The hype in family was that it was a million dollar idea since it basically would speed up the the safe removal of asbestos. It was a liquid so it'd keep the dust in place and it basically would make the mastic peel off. I poured over his journals and what not searching for the recipe and alas there it was. Apparently my grandfather in law had a different idea of organic than most of us. One of the major components has strict laws and regulations on its use in products, and is pretty toxic stuff.

It did make me wonder the cause of his stroke.


Well that was more than I intended to type, and I'm not trying to belittle you or your company or your efforts. But your site leaves little to go on, and typically anything of this scope wouldn't come to a message board to get the word out. They usually like CNN, FOX, Car and Driver etc. What news station could pass up on a car that runs on pee, come on.

All new technologies have a starting point that will then proceed to new stages. As stated before, we can take advantage of the current art until the renewable can take over. So, do we just keep letting the stranded gas burn off, or do we use it to make a true alternative fuel? You have to start some where if you want to make a change.

You did omit this part of the description:

Synthetic production

Urea is a nitrogen-containing chemical product that is produced on a scale of some 100,000,000 tons per year worldwide.

For use in industry, urea is produced from synthetic ammonia and carbon dioxide. Urea can be produced as prills, granules, flakes, pellets, crystals, and solutions.

More than 90% of world production is destined for use as a fertilizer. Urea has the highest nitrogen content of all solid nitrogenous fertilizers in common use (46.7%). Therefore, it has the lowest transportation costs per unit of nitrogen nutrient.

Urea is highly soluble in water and is, therefore, also very suitable for use in fertilizer solutions (in combination with ammonium nitrate: UAN), e.g., in 'foliar feed' fertilizers.

Solid urea is marketed as prills or granules. The advantage of prills is that, in general, they can be produced more cheaply than granules, which, because of their narrower particle size distribution, have an advantage over prills if applied mechanically to the soil. Properties such as impact strength, crushing strength, and free-flowing behaviour are, in particular, important in product handling, storage, and bulk transportation.


I assume you read the slide deck that shows the path we are trying to achieve.
Sequestration of carbon dioxide is one of the key elements for the sustainable path.

With the growing demands for energy & transportation fuel we feel this is the only true alternative fuel that can meet the growing demands without disrupting the food supply. Carbamide supports it.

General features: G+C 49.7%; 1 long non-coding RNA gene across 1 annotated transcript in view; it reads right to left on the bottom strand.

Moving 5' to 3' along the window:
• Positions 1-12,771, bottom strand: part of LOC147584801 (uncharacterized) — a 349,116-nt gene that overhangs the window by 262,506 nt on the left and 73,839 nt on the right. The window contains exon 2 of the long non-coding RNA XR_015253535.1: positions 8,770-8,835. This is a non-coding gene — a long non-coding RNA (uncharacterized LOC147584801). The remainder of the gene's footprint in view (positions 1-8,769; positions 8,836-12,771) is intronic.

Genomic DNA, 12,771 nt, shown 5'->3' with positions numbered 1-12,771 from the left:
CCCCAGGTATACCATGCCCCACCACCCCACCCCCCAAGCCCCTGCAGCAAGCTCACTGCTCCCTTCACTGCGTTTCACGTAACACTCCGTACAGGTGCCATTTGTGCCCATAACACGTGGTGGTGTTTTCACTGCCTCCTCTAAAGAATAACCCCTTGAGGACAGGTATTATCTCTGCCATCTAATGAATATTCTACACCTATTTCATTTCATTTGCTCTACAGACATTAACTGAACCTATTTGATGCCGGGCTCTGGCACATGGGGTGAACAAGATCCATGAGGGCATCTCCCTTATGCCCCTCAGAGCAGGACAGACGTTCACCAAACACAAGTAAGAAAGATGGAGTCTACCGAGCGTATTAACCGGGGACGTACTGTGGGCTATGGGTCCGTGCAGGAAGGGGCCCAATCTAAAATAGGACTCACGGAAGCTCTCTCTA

Ecomodder is one of the best green sites on the web for transportation, that is why we posted here. Once our prototype is up & running we will be doing real world tests & inviting the news media to witness. Our main goal is to be ready for the X Prize in 09' which will have world wide coverage.

Last edited by ZeroFuel; 10-16-2008 at 11:16 PM..
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Old 10-17-2008, 09:37 AM   #20 (permalink)
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I did read that part of wiki. It just didn't have any bearing to the topic, and I'm a bit surprised that you'd point that all out since in an offhand way it exposes another eco-hazard (one that I did pick out right away, but didn't really want to get into).

And thats got to do with what happens when it's spilled? That much fertilizer spilled into a river or lake could be devastating to that body of water. Not only would directly kill higher organisms, it would also feed the algae (which already really like this stuff) which could choke out nearly all other lifeforms. Sure the other plants in the lake would love it, but they being a more complex organism process the nutrients slower than the algae can and slower than the algae can reporduce.

As it now in the ocean we have what are called green tides and dead zones where nothing lives. It was a mystery that has been recently was figured out, and it is algae and other smaller organisms for some unknown reason undergoing a massive population growth and choking out all the fish that didn't escape the cloud. If this happens in a system as big as the pacific ocean imagine the results in a smaller body of water.

This is also one of the goals of "green" soaps and detergents. They try to remove the fertilizer elements of soap so that it wont go down the drain into the water table. Just for this reason.

Let me cut off the oil spill retort to this. Oil floats and though it's messy and ugly is is containable, your product is water soluble there would be impossible to clean it up, and in fact would dramatically change the chemical composition of the body of water.

My last point is I didn't read the side bar. I'm one of many that wont. I'm not going to risk it on a thread that someone posts after creating a new account from left field promising in vague language to have solved the fossil fuel problem. And personally I'm not sure I'm all that excited about something that doesn't even have running prototype yet.

Now after all this I do wish you good luck, and I can appreciate people efforts into looking for solutions. After all science is the process of getting it wrong a thousand times hoping to get it right once. But I don't see how any product is going to compete with electricity, the distribution aspects are already in place and it's getting "greener" everyday.